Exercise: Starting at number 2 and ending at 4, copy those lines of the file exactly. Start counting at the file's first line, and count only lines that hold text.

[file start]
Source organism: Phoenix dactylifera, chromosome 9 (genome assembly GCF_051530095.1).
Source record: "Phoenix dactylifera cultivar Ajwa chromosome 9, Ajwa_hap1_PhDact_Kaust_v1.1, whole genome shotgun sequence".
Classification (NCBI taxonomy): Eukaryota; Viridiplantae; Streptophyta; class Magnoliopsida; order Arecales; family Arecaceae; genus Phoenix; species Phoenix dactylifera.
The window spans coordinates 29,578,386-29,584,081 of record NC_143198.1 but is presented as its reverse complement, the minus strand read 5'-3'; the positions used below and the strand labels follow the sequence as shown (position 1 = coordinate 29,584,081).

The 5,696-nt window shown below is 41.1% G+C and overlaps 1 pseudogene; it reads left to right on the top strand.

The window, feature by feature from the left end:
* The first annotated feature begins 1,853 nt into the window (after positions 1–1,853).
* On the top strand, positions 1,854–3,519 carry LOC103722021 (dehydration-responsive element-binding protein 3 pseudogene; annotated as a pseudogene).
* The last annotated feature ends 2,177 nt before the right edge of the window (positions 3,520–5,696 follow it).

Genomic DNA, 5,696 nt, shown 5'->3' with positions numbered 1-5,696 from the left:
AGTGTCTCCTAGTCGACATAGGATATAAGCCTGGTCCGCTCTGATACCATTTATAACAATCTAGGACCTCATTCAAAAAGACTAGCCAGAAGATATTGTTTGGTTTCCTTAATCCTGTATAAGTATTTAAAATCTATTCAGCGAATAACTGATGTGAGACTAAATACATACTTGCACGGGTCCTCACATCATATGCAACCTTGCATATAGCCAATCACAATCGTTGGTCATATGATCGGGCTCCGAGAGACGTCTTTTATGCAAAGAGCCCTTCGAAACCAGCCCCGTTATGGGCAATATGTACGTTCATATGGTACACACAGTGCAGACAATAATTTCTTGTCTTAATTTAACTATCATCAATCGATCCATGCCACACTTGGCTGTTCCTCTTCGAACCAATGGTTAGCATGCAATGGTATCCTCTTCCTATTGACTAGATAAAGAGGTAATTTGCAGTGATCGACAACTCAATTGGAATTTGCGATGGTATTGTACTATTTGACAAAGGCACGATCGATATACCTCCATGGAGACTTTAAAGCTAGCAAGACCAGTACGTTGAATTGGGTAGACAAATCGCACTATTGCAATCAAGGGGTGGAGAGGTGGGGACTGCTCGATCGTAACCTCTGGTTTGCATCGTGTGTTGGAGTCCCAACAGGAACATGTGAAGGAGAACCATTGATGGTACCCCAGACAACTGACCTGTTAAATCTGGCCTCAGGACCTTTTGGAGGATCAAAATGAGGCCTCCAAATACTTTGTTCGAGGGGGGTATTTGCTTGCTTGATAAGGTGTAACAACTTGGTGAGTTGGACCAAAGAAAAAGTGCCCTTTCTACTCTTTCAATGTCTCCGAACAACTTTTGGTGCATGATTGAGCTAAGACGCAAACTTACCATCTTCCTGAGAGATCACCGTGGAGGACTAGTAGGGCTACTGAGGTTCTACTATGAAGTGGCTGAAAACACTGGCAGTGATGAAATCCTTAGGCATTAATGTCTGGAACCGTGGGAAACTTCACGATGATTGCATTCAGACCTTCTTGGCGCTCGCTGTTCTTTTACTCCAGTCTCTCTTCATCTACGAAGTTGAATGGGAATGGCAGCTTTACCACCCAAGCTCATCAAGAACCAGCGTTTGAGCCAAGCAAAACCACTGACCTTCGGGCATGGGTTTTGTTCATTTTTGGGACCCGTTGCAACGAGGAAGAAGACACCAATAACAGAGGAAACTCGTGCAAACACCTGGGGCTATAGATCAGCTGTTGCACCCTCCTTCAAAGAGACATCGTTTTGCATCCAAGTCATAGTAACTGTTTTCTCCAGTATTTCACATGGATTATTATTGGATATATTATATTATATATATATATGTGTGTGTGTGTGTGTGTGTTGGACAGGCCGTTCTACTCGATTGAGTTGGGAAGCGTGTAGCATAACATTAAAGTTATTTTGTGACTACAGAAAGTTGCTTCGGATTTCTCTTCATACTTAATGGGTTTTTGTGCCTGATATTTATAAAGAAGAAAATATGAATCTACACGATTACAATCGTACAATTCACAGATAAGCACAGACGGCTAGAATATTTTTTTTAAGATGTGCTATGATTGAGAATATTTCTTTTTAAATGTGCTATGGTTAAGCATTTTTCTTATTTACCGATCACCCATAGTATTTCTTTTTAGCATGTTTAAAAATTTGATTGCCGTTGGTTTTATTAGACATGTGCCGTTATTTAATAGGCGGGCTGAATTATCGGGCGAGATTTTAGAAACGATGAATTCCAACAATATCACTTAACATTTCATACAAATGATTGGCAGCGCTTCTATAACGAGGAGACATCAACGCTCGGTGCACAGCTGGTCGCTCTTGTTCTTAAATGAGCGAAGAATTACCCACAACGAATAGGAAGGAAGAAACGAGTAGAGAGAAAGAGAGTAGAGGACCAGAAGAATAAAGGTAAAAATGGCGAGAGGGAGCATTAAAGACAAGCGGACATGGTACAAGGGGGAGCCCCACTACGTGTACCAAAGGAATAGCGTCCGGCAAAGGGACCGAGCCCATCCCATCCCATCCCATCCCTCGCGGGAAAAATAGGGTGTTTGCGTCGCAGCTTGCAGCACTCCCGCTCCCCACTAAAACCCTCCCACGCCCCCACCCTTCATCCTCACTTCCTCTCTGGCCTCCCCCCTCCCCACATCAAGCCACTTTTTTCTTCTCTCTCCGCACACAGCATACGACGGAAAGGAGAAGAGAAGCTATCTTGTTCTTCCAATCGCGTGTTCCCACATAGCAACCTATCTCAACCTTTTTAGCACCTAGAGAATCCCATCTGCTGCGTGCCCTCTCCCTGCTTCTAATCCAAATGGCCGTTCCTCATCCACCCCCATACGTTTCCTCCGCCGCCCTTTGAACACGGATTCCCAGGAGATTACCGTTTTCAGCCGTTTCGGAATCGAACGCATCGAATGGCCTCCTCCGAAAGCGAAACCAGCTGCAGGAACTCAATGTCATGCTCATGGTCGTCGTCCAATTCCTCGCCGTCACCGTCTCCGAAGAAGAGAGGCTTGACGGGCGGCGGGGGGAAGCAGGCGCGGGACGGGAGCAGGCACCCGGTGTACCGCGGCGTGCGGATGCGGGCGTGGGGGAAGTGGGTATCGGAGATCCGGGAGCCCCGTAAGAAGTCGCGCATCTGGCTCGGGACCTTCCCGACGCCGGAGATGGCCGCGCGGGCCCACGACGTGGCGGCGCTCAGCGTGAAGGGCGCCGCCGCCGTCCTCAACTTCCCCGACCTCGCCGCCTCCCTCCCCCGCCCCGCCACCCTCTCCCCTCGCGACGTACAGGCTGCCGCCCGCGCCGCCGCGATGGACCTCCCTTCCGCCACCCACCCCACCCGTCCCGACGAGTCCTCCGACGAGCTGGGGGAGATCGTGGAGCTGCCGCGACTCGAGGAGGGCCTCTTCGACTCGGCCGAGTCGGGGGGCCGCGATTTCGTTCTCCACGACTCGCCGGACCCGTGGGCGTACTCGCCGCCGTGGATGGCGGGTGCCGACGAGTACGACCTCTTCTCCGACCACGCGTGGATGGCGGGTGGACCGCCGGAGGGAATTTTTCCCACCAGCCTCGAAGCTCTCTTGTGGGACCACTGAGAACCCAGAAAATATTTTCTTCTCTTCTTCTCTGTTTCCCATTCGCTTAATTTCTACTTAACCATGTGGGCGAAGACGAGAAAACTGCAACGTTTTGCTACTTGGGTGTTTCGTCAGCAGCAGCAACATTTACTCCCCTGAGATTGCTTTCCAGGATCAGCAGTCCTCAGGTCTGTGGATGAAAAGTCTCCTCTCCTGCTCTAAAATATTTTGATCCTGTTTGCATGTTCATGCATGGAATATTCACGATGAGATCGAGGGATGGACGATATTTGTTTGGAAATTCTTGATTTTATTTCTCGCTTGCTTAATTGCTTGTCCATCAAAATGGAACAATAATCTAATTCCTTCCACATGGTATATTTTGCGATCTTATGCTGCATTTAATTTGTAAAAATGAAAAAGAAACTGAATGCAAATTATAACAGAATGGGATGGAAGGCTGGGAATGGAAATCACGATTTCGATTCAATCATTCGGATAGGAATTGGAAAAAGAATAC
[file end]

Source record: "Phoenix dactylifera cultivar Ajwa chromosome 9, Ajwa_hap1_PhDact_Kaust_v1.1, whole genome shotgun sequence".
Classification (NCBI taxonomy): Eukaryota; Viridiplantae; Streptophyta; class Magnoliopsida; order Arecales; family Arecaceae; genus Phoenix; species Phoenix dactylifera.
The window spans coordinates 29,578,386-29,584,081 of record NC_143198.1 but is presented as its reverse complement, the minus strand read 5'-3'; the positions used below and the strand labels follow the sequence as shown (position 1 = coordinate 29,584,081).